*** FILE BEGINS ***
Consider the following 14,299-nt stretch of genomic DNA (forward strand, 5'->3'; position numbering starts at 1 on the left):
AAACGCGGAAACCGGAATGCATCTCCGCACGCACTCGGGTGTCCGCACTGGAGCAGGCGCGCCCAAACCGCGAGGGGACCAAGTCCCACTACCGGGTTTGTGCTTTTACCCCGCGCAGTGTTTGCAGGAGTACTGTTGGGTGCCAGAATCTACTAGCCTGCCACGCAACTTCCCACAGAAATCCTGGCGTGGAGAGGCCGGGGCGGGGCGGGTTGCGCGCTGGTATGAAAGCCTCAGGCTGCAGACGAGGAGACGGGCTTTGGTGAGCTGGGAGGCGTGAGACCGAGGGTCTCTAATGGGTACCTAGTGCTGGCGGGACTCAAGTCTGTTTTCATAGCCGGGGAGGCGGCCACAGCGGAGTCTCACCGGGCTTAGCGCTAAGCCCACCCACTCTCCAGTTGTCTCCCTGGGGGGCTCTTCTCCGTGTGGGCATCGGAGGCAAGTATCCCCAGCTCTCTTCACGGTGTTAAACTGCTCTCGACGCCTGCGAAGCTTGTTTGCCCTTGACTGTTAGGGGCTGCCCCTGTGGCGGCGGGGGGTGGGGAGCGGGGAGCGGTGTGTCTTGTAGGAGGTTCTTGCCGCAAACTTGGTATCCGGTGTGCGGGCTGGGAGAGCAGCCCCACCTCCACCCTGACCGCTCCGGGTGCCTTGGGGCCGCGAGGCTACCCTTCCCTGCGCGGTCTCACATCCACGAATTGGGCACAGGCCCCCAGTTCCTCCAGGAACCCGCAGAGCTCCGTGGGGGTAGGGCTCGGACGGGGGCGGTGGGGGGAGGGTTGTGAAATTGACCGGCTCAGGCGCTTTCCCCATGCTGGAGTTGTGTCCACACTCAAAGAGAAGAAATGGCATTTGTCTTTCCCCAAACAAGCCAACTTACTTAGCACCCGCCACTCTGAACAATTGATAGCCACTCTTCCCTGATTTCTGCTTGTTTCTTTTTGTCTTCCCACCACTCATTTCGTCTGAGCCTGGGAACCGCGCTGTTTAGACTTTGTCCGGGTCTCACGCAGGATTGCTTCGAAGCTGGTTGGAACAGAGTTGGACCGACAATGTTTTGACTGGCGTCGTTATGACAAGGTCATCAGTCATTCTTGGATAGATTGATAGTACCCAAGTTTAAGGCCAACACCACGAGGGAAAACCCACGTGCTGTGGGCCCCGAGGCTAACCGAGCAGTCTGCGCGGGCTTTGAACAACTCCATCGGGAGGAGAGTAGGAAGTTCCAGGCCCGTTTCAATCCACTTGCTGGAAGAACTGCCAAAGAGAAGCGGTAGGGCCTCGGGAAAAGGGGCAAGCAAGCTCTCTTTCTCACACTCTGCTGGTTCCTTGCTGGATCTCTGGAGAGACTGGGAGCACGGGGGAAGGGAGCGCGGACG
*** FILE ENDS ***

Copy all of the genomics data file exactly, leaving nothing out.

Consider the following 14,299-nt stretch of genomic DNA (forward strand, 5'->3'; position numbering starts at 1 on the left):
AAACGCGGAAACCGGAATGCATCTCCGCACGCACTCGGGTGTCCGCACTGGAGCAGGCGCGCCCAAACCGCGAGGGGACCAAGTCCCACTACCGGGTTTGTGCTTTTACCCCGCGCAGTGTTTGCAGGAGTACTGTTGGGTGCCAGAATCTACTAGCCTGCCACGCAACTTCCCACAGAAATCCTGGCGTGGAGAGGCCGGGGCGGGGCGGGTTGCGCGCTGGTATGAAAGCCTCAGGCTGCAGACGAGGAGACGGGCTTTGGTGAGCTGGGAGGCGTGAGACCGAGGGTCTCTAATGGGTACCTAGTGCTGGCGGGACTCAAGTCTGTTTTCATAGCCGGGGAGGCGGCCACAGCGGAGTCTCACCGGGCTTAGCGCTAAGCCCACCCACTCTCCAGTTGTCTCCCTGGGGGGCTCTTCTCCGTGTGGGCATCGGAGGCAAGTATCCCCAGCTCTCTTCACGGTGTTAAACTGCTCTCGACGCCTGCGAAGCTTGTTTGCCCTTGACTGTTAGGGGCTGCCCCTGTGGCGGCGGGGGGTGGGGAGCGGGGAGCGGTGTGTCTTGTAGGAGGTTCTTGCCGCAAACTTGGTATCCGGTGTGCGGGCTGGGAGAGCAGCCCCACCTCCACCCTGACCGCTCCGGGTGCCTTGGGGCCGCGAGGCTACCCTTCCCTGCGCGGTCTCACATCCACGAATTGGGCACAGGCCCCCAGTTCCTCCAGGAACCCGCAGAGCTCCGTGGGGGTAGGGCTCGGACGGGGGCGGTGGGGGGAGGGTTGTGAAATTGACCGGCTCAGGCGCTTTCCCCATGCTGGAGTTGTGTCCACACTCAAAGAGAAGAAATGGCATTTGTCTTTCCCCAAACAAGCCAACTTACTTAGCACCCGCCACTCTGAACAATTGATAGCCACTCTTCCCTGATTTCTGCTTGTTTCTTTTTGTCTTCCCACCACTCATTTCGTCTGAGCCTGGGAACCGCGCTGTTTAGACTTTGTCCGGGTCTCACGCAGGATTGCTTCGAAGCTGGTTGGAACAGAGTTGGACCGACAATGTTTTGACTGGCGTCGTTATGACAAGGTCATCAGTCATTCTTGGATAGATTGATAGTACCCAAGTTTAAGGCCAACACCACGAGGGAAAACCCACGTGCTGTGGGCCCCGAGGCTAACCGAGCAGTCTGCGCGGGCTTTGAACAACTCCATCGGGAGGAGAGTAGGAAGTTCCAGGCCCGTTTCAATCCACTTGCTGGAAGAACTGCCAAAGAGAAGCGGTAGGGCCTCGGGAAAAGGGGCAAGCAAGCTCTCTTTCTCACACTCTGCTGGTTCCTTGCTGGATCTCTGGAGAGACTGGGAGCACGGGGGAAGGGAGCGCGGACG